When I first started working out, I absolutely hated doing abdominal exercises. In truth, I didn’t like them because I had a difficult time performing them. I just didn’t have the muscle. I ended up sore all the time. Once I got a little muscle on me, ab work became a challenge and not a chore. Now I love doing abdominal exercises!
There are quite a few different muscles in the abdominal region, which makes sense because you can bend in all kinds of directions at the waist. Since there are so many, I’m going to list the biggest of them separately.
Rectus Abdominis – This is the muscle most people think about – it runs right up the middle of the abdominal region, forming the “6-pack.” The muscle originates from the pubic bone and hip bones and inserts into the ribs and sternum. This muscle flexes the body at the waist, compressing the abdomen. As a note, this muscle isn’t a bunch of little muscles that form the 6-pack, its one big muscle that has tendinous tissues at regular intervals that make it look like it’s divided into six different sections.
External Abdominal Oblique – These muscles are on the sides of the abdominal region. They originate on the ribs and insert into the hip bones and rectus sheath, angling downwards. These muscles flex the body at the waist and rotate the vertebral column. They are also involved in breathing, specifically inspiration.
Internal Abdominal Oblique – These muscles are also on your sides and run from back to front, angling upwards. They originate on the lumbar fascia (lower spine tissue) and hip bone and insert into the lower ribs. These muscles flex and rotate the vertebral column. They are also involved in breathing, specifically expiration.
Transversus Abdominis – These muscles are also on your sides, run from back to front, and run parallel to the ground. They originate on the lumbar fascia, hip bones and lower ribs and insert into the hip bones, the sternum, and the linea alba (the tissue that runs straight down the middle of the abdominal region). These muscles’ job is to compress the abdomen.
Serratus Anterior – These are finger-shaped muscles that originate in the 1st through 8th or 9th ribs and insert into the scapula (shoulder blade). Their function is to depress the scapula and elevate the ribs.
Since there are a lot of abdominal muscles, there are all kinds of exercises to work these muscles. The ab muscles and the muscles that run all the way around the back are called “core” muscles, because they are the core muscles used to maintain posture. Therefore, they are very important muscles to work and work hard. Since core muscles are endurance muscles (they are used to working all the time), you can punish them quite a bit!
This is a great exercise that you can do at home or even in the privacy of your work space. So, why did I choose the crunch over a regular sit-up? At a certain point when you flex upwards, you stop working your abs and start working your hip flexors. Do you want strong hip muscles or strong abs? That’s what I thought!
To start, lay on your back with your knees flexed and your feet on the floor. Put your hands either behind your head, at the side of your head, or crossed across your chest. Keeping your midsection tight, slowly lift your shoulders off the floor and toward your knees. Once you get up to a point when your shoulders are off the floor, slowly lower yourself back to the floor. That’s one rep. Pretty easy, right?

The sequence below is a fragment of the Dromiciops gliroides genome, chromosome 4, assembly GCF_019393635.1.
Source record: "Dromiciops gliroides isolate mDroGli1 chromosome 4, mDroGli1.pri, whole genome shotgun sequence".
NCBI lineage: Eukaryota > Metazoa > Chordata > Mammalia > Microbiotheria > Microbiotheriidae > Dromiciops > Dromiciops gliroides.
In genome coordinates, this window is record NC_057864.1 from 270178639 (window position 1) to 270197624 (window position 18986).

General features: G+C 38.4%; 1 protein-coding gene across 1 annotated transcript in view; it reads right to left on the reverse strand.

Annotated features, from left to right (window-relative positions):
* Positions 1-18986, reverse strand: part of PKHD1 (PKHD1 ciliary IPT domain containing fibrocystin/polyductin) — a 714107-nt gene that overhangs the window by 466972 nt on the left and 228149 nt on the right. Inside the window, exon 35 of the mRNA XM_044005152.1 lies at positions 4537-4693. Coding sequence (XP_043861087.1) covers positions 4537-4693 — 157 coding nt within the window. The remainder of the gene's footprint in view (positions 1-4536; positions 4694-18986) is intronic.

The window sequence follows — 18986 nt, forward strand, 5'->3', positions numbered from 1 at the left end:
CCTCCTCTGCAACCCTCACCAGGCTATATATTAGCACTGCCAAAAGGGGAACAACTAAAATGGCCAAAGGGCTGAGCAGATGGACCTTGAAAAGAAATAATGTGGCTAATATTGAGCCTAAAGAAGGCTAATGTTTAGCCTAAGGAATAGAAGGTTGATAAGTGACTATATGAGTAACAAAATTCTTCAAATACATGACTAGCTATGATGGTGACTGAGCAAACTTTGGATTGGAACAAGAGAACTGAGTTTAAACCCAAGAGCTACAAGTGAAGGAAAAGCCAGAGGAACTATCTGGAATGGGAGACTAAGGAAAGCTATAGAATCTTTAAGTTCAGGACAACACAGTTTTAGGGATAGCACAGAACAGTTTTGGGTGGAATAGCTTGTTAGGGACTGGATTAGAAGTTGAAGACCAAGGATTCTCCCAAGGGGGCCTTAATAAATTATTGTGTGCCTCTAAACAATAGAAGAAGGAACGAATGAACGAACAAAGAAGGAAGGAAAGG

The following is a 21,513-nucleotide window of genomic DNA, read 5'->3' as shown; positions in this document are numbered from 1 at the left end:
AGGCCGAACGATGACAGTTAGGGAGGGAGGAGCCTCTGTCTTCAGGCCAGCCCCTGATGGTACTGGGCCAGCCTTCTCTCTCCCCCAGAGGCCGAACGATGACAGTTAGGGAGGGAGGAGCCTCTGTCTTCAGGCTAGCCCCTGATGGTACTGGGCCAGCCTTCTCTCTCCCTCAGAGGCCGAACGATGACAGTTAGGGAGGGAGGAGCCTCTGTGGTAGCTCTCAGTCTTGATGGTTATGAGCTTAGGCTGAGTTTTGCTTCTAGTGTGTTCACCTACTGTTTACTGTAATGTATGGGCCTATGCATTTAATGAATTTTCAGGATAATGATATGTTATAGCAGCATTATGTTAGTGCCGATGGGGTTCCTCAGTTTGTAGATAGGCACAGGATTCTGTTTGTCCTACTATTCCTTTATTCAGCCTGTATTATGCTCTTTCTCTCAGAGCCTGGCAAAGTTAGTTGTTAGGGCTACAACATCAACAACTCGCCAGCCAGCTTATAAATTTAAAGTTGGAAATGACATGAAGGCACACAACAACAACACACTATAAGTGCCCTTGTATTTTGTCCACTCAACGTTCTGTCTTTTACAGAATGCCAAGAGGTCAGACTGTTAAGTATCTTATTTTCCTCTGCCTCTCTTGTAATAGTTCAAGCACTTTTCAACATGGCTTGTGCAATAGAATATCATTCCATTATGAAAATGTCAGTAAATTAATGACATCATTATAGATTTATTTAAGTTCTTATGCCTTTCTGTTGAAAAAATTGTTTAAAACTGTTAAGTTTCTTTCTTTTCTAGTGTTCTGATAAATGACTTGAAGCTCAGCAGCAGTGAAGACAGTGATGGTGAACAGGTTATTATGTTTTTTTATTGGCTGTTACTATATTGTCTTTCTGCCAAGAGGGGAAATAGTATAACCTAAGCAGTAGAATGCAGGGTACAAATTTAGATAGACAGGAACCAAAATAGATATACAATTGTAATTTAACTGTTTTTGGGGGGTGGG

Things to remember are: 1) do not use your hands to lift your head as you can strain your neck muscles, 2) keep your lower back plastered to the floor – your upper back will curl upwards, but pretend like there is a string pulling your lower spine toward the floor and keep your spine glued to the floor, and 3) squeeze your abs at the top of the exercise.
There are all kinds of variations of the crunch exercise, but I’ll only give you two today. One variation is that I like to put my feet up on a bench or a couch or a chair. That way, it takes the hip flexors completely out of the exercise and you focus solely on your abs. Another variation is to do this exercise on a big exercise ball or even a Bosu ball. Doing this exercise on a ball is much more difficult because you can lean back farther than you would if you were laying flat on the floor. Also, when you are doing the exercise on a movable ball, you have to work more core muscles than you would if you were doing this exercise on the floor because you have to work extra hard to stabilize yourself on the ball.
As for sets and reps for this exercise… do as many as you can! There was a world-reknown bodybuilder named Serge Nubret who was known for his beautiful lines and symmetry, his massive chest, tiny waist and fantastic abs. He came in second against Arnold Schwarzenegger in the 1975 Mr. Olympia contest, but many thought he should have won (that includes me!). Unfortunately, he died in 2011, but before he passed, I talked to him online (he lived in France), and he told me that he could still do 1,000 crunches in a single session even though he was in his late 60’s! Personally, I never reached my goal of 1,000 crunches, but I did get up to 540 before I left bodybuilding. As I mentioned earlier, the abdominal muscles are endurance muscles so they can do a lot of work. So, start out small and set yourself a high goal.
If you want to watch a video of this exercise, click here. Bodybuilding.com has a lot of great exercise videos.
Until next time, remember that… there are no excuses when it comes to your health!